Tonight (Friday, Oct. 19), there is a special meet-and-greet of featured artists Will Millar and Deborah Czernecky at The Gallery at the Chemainus Theatre Festival.
You can meet the artists and discuss their displayed works before enjoying the play, Outside Mullingar, in the theatre itself.
May Ling Kwok is back by popular demand to present The Golden Age of the Piano on Sunday, Oct. 21 at St. Michael’s Church in Chemainus, according to a note from Marion Priestley of Chemainus Classical Concerts.
This pianist extraordinaire will enchant her loyal audience with some of her favourite works from the early 1800s, a time when Chopin, Schumann, and others, were creating a new world of piano music in an intimate setting.
Tickets are $18 in advance, or $25 at the door. For places to buy in advance, check out www.chemainusclassicalconcerts.ca
Two of my favourite people, Amy and Tafadzwa Matamba, have plans for Little Zimbabwe, their Cultural Arts & Education Centre on a seven acre farm on Cowichan Lake Road.
“The summer allowed us to host people, artists, educators, community groups, classes, concerts, tours, and other special opportunities on the farm and on our large outdoor deck. Now that winter is on the way, we can no longer continue all these great events and activities as we need a dry and warm space that is separate from the small house.
“We would like to renovate the garage into a large, heated room that will accommodate classes, events, and other cultural arts and education activities to our community and visitors. ZMS Farm has already begun working with neighbouring schools — they’re right beside Tansor Elementary, for instance — plus community groups, musicians and artists, to create a positive, educational, and inclusive environment.”
They’ve started a Gofundme campaign for this $15K to $20K job and are “beginning renovations as quickly as possible”.
Sue Coleman, whose luminous work graces many walls both in the Cowichan Valley and far beyond, is the featured artist at Imagine That! in Duncan until Oct. 26.
The genial painter has earned international recognition for her distinctive watercolour paintings, especially her “interpretive” Northwest Coast First Nations images, which have been reproduced and sold to collectors worldwide.
“Her years of research have culminated in a book entitled An Artist’s Vision. Many of her native interpretive paintings, accompanied by legends and history, are displayed therein,” says Katie Daniels of Imagine That!
Coleman maintains a studio with superb views of the Cowichan Bay estuary, painting a variety of subjects from misty west-coast scenes, wildlife, landscapes and more while actively working to promote environmental awareness and wildlife conservation.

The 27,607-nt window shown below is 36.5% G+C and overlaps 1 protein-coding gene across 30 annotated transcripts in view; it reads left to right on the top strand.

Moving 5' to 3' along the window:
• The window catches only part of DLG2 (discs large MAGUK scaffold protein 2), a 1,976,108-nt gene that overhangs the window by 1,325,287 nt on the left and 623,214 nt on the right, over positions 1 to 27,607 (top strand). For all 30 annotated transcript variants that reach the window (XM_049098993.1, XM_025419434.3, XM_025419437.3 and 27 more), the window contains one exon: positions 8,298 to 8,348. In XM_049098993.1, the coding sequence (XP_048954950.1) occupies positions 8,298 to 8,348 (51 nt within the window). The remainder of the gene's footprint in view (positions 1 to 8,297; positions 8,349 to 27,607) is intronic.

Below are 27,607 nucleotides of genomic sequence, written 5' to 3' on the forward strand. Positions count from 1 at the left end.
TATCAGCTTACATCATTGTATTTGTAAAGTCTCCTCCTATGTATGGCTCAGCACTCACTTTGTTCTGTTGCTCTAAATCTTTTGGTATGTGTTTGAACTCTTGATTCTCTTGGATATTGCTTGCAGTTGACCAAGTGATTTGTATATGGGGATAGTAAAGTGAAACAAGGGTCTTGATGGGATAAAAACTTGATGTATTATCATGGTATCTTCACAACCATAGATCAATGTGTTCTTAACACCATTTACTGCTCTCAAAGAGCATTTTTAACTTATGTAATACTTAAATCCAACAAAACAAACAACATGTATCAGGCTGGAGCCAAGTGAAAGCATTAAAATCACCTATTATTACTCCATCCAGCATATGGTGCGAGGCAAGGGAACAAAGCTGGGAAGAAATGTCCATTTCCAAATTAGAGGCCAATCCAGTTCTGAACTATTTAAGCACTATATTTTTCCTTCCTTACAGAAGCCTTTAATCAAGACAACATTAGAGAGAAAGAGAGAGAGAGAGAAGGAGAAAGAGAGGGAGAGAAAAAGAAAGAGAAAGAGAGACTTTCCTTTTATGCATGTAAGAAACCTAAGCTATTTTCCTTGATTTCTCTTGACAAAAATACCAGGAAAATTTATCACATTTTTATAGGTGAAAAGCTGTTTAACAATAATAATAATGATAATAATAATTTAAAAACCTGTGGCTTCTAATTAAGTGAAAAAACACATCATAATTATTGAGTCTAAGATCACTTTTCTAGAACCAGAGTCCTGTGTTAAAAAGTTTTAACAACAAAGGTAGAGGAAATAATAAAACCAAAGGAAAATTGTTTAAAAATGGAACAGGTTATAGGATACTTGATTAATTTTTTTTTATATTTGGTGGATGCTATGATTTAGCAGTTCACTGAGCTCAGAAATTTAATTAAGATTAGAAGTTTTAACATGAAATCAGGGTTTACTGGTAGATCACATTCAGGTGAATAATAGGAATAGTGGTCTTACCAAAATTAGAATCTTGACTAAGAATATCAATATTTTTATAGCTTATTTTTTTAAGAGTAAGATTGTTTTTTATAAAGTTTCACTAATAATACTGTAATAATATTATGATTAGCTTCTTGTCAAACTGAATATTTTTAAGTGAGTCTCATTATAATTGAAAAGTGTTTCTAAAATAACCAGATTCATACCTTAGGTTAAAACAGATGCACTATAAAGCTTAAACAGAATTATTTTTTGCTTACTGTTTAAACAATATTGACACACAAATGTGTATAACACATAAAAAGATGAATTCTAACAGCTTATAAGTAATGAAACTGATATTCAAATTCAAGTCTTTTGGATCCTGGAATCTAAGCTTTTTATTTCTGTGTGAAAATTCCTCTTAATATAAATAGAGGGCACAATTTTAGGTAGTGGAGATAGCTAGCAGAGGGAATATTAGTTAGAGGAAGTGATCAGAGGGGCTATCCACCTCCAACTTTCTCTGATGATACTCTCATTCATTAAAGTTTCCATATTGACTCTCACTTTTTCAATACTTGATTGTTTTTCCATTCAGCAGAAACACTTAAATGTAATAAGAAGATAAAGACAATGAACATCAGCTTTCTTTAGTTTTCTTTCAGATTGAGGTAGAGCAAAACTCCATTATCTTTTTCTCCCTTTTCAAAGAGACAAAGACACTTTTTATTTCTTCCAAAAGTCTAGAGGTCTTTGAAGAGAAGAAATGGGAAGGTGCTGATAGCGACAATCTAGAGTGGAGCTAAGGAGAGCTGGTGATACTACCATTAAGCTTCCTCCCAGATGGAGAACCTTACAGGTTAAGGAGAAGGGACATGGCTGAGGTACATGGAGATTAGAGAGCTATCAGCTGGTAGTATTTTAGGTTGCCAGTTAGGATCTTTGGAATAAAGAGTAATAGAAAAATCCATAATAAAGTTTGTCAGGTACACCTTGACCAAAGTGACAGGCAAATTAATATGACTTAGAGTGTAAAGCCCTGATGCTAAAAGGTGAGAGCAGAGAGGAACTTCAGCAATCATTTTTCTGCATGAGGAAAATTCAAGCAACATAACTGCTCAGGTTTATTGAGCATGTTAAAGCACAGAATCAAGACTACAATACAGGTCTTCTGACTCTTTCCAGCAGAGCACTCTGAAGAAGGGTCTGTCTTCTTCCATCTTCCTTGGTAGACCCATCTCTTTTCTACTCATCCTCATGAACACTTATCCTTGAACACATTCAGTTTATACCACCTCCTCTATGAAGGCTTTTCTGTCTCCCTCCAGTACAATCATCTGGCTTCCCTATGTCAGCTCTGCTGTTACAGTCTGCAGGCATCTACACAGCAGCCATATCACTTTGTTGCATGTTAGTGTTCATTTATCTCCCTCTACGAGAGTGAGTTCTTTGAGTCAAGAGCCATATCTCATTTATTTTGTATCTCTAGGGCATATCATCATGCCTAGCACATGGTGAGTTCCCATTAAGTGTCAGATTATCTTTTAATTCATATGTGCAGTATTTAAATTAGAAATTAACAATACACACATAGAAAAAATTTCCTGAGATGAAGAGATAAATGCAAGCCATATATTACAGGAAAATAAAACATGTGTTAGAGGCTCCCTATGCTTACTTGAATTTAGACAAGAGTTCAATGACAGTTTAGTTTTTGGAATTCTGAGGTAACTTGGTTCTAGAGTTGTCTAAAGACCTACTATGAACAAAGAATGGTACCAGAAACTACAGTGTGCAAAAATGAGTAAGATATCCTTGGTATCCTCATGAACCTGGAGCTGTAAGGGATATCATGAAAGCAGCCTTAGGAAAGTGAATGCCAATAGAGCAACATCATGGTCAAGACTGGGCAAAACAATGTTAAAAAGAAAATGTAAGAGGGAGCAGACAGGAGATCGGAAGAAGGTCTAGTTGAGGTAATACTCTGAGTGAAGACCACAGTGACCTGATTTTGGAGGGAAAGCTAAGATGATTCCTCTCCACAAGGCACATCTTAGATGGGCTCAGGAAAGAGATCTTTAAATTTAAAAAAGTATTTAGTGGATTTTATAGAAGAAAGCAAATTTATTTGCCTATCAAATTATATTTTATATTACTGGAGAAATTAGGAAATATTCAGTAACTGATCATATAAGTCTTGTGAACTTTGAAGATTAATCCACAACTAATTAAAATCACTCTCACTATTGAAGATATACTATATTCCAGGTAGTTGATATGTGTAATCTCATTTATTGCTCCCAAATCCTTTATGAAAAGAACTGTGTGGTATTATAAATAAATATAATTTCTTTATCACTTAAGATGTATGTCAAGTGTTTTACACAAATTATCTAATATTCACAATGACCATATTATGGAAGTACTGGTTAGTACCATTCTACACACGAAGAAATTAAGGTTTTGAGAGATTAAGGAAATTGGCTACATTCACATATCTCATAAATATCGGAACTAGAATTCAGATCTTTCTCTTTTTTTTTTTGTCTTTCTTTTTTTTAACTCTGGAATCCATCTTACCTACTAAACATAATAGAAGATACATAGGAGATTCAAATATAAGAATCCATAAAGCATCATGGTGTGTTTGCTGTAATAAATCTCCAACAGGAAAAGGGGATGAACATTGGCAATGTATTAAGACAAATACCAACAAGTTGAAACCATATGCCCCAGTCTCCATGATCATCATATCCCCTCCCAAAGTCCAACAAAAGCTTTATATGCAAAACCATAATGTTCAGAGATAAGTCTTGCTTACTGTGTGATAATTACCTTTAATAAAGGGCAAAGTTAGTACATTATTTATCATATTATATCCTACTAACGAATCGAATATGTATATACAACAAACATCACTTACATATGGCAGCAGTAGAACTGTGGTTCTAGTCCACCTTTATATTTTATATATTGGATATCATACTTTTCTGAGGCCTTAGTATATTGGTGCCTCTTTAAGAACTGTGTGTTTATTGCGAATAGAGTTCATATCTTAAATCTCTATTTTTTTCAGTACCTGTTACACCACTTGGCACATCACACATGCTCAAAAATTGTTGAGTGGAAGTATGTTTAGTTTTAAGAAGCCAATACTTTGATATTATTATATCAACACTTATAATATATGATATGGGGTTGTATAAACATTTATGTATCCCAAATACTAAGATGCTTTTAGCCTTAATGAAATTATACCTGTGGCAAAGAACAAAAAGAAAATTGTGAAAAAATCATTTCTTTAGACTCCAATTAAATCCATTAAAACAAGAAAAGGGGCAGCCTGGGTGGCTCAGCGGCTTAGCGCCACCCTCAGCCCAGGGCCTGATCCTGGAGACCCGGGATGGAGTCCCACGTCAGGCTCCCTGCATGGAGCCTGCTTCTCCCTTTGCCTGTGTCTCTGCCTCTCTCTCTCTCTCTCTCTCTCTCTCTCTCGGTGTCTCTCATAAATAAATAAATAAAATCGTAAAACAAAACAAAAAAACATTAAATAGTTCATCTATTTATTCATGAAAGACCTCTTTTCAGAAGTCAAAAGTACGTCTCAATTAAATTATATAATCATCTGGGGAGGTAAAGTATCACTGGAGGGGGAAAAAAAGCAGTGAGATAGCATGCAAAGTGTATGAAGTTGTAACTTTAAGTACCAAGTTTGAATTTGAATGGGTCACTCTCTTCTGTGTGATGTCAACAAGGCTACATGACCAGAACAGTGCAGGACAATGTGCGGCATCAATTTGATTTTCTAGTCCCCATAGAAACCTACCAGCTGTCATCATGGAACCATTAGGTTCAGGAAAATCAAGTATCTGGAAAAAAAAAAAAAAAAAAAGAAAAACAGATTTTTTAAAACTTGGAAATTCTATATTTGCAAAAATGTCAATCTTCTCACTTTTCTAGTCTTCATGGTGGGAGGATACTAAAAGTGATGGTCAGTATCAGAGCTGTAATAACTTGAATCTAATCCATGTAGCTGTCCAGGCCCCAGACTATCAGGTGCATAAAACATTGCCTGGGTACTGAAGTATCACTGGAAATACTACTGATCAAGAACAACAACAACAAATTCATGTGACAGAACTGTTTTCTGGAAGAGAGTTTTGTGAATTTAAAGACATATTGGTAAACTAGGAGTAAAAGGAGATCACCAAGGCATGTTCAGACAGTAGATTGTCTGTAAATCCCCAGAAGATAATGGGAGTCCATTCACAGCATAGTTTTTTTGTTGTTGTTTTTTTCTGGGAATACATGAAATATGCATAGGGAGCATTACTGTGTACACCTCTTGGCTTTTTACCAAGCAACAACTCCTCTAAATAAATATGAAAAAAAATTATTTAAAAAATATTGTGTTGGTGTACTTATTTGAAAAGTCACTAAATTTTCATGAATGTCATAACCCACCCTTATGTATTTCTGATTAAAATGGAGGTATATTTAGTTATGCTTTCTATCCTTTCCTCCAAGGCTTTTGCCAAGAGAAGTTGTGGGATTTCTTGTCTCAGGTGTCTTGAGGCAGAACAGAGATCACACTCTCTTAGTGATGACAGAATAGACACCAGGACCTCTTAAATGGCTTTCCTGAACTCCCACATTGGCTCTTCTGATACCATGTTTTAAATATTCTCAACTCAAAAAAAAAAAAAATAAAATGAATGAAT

The energetic Ann Andersen is blowing the horn of the Trivia Challenge on Oct. 28.
It’s all about supporting early literacy, a cause that’s dear to my heart as well as hers, so, if you want a team trivia contest and spending a fun afternoon stretching your mind and memory, Literacy Now Cowichan has an event for you.
From 2 p.m. to 5:30 p.m. on Sunday, Oct. 28, teams of two to eight people will wrestle with skill-testing questions as they vie for their name on the Star Trophy in LNC’s Fourth Annual Fun-Filled Team Trivia Afternoon. (Excuse the capital letters. I’m still in a bombastic mode after last week’s Aida performance.)
Entry fee per person is $35.
“There’ll also be an opportunity to peruse toonie auction baskets filled with treats and surprise items, a chance to win a door prize bottle and enjoyment of yummy mid-afternoon refreshments. Come in costume (optional), and you could win the award for best costume,” says Andersen.
As well as helping young kids, LNC offers useful support for adults. Last year’s Team Trivia Challenge raised $2,100. Registration forms should be returned immediately.
And, lest anyone think I’m pulling the wool over their eyes, there’s this: the annual Cowichan Valley Fleece and Fibre Festival is being held Saturday, Oct. 27 from 10 a.m. to 4 p.m. at the Cobble Hill Hall.
You’ll find fibres of all kinds plus wool for those winter projects, weaving, fleeces, garments, and experts to talk to.
What you might not find is parking near the building, unless you get there early.
This event is really popular, especially since it’s found its home in Cobble Hill.